Consultations between different levels and branches of government

. Consultations between
different levels and branches of
A trade ministry should not confine its consultations to
other agencies of the executive branch at the national
level. Depending on the constitutional arrangements
within a country, it may also be necessary or advisable
to extend those consultations to the legislative branch
and/or to subnational units of government. This is an
area where it is more difficult to make generalizations,
given the diversity of political cultures, traditions, and
constitutions. Much depends on whether a given
country has a presidential or a parliamentary system,
and on the extent of the authority that is exercised by
smaller units of government.
Coordination between the ministries of finance and
trade is no less important today than it was in the
past. Trade taxes, which may be collected as tariffs
on imports and exports as well as consumption taxes
on imports, still account for a relatively high share of
total government revenue in numerous developing
countries. No matter what the precise level of fiscal
dependence on trade taxes, it is imperative that trade
policymakers work closely with budget planners
in preparing for all negotiations that may lead to a
reduction in tariffs. 

As things now stand in some
developing countries, budget planners have no way of
incorporating the projected results of trade negotiations
in their plans, nor of providing useful guidance to trade
negotiators regarding the budgetary consequences of
making proposed deals. If the two ministries do not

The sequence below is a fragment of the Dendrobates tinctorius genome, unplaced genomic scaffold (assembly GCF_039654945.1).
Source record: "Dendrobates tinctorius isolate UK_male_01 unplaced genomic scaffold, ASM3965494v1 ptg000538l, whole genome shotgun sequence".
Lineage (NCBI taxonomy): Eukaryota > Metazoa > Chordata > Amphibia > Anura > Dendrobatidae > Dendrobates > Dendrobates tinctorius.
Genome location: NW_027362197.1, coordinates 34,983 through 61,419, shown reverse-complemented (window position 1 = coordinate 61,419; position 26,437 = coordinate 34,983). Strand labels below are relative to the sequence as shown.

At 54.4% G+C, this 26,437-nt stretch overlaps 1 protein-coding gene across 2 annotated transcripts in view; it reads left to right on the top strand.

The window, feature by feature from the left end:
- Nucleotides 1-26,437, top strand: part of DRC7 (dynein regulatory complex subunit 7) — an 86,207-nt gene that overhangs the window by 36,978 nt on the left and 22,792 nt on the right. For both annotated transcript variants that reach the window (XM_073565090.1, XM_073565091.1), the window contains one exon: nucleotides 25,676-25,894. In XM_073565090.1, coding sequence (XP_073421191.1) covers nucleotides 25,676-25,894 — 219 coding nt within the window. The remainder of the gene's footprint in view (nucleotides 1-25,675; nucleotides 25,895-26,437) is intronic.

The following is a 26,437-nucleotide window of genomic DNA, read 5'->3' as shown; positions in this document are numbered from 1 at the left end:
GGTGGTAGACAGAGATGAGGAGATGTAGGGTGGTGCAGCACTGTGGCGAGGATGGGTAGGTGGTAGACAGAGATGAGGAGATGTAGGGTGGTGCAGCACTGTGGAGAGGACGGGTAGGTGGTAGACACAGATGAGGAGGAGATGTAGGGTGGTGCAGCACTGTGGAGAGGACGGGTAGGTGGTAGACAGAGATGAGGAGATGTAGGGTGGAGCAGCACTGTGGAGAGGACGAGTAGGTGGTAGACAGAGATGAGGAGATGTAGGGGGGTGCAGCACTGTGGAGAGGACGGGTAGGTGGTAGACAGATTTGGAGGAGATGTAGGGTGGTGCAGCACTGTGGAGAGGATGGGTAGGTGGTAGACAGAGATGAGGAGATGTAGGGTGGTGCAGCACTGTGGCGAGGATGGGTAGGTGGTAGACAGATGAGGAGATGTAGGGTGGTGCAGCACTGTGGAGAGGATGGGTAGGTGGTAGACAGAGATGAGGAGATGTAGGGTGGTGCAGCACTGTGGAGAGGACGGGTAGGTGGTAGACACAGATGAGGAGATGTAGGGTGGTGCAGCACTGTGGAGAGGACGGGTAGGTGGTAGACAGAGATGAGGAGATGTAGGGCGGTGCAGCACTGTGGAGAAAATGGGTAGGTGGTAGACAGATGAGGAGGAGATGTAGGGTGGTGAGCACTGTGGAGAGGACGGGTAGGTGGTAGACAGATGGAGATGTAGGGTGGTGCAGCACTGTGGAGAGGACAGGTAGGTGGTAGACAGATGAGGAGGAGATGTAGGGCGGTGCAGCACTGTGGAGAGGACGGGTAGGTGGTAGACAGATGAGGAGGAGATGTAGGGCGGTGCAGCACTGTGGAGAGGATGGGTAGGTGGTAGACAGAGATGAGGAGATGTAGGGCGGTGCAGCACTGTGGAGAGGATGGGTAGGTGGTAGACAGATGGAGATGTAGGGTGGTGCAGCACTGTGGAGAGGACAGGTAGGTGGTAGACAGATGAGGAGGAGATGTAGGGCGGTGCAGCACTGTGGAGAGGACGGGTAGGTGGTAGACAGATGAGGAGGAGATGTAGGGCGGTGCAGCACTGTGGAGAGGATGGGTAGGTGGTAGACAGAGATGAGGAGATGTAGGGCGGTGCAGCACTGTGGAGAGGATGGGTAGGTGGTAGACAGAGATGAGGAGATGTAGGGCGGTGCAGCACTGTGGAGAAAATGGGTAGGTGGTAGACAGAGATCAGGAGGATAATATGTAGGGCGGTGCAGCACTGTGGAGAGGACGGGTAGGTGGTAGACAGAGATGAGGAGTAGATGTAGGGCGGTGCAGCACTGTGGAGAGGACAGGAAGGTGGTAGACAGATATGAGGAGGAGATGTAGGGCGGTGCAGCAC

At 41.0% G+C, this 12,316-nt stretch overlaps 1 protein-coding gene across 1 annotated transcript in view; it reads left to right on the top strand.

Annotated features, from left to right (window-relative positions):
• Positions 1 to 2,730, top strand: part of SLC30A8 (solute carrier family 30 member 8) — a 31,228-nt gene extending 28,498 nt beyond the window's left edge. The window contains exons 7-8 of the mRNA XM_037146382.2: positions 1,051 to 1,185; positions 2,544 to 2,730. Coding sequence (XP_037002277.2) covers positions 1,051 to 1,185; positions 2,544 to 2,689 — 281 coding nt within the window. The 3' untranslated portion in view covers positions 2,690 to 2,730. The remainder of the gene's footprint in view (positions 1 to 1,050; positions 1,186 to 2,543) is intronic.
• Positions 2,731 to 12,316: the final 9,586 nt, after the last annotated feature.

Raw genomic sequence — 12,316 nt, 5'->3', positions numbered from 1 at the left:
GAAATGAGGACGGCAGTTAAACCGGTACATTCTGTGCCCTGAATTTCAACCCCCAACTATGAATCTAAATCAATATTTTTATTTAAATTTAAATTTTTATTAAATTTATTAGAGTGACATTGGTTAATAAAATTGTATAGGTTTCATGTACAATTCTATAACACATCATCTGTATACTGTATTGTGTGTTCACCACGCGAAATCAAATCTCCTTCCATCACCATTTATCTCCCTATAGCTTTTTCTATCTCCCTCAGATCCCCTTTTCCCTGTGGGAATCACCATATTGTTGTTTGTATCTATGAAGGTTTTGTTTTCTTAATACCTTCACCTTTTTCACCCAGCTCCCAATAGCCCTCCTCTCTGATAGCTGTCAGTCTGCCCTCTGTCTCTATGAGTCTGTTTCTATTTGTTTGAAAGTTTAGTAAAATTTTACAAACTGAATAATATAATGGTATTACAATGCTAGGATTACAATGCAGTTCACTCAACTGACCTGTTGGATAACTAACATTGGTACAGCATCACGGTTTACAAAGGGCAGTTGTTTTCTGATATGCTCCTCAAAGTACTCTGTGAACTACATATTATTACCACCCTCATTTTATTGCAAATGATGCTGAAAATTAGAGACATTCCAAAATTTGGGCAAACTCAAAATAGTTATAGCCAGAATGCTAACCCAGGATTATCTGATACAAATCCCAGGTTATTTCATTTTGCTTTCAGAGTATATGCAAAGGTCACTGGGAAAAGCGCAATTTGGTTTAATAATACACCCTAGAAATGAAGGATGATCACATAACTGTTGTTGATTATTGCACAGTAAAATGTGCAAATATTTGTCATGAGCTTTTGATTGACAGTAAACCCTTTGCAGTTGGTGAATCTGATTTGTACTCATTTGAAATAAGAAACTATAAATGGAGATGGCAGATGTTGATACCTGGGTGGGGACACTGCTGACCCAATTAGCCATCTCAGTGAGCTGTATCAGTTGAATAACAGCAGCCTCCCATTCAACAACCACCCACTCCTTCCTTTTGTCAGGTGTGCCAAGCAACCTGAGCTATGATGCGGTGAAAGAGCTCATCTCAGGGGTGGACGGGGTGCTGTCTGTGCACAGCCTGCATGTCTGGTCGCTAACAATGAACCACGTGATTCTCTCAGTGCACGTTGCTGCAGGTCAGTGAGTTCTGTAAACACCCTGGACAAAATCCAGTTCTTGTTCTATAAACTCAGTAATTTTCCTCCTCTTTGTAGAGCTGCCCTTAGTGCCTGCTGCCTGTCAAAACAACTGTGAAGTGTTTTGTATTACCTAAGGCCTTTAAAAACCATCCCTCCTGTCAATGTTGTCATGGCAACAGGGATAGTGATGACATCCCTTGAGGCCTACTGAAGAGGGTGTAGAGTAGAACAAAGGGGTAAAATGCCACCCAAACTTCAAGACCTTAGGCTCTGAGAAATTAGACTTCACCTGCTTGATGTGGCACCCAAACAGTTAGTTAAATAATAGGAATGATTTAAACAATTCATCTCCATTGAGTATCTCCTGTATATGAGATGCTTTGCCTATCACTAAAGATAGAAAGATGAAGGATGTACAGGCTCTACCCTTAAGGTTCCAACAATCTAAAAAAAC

coordinate on these matters before and during a trade
negotiation the fiscal consequences of a given tariff
cut might have to be considered on a purely intuitive
basis, and after the fact.
Other ministries that might never have paid the
slightest attention to trade must now be consulted.
This point can be appreciated by considering the
many ways that the interests and authorities of the
ministry of health might now be affected by issues
that are on the table in negotiations or might be raised
in litigation. The country’s medical community is the
natural constituency of this ministry. It is doubtful that
most doctors, dentists, X-ray technicians, hospital
administrators, and others who work in this field think
of themselves as exporters of services, or that they
consider their tasks to be in competition with foreign
providers of these same services; it is equally doubtful
that the officials in the ministry of health will think of the
laws that they administer as being the subject matter
of trade negotiations. And yet that is precisely what
may happen if one of the country’s partners asks that
it make a commitment on trade in medical services.
The ministry of health will also have its own views on
the consequences of extending stricter protection to
patents on pharmaceuticals, the concessions that
might be made on tariffs and regulations affecting the
sale of alcohol and tobacco, and the “portability” of
health insurance across borders. Even if these issues
are not explicitly addressed in a trade agreement, it
is also possible that they will arise later in a disputesettlement case.
A coherent trade policy framework is needed because
of the fact that, upon attaining political independence in
1975, [Papua New Guinea] inherited from the colonial
administration a system of government that did not have
such a framework … The lack of a vision and coherent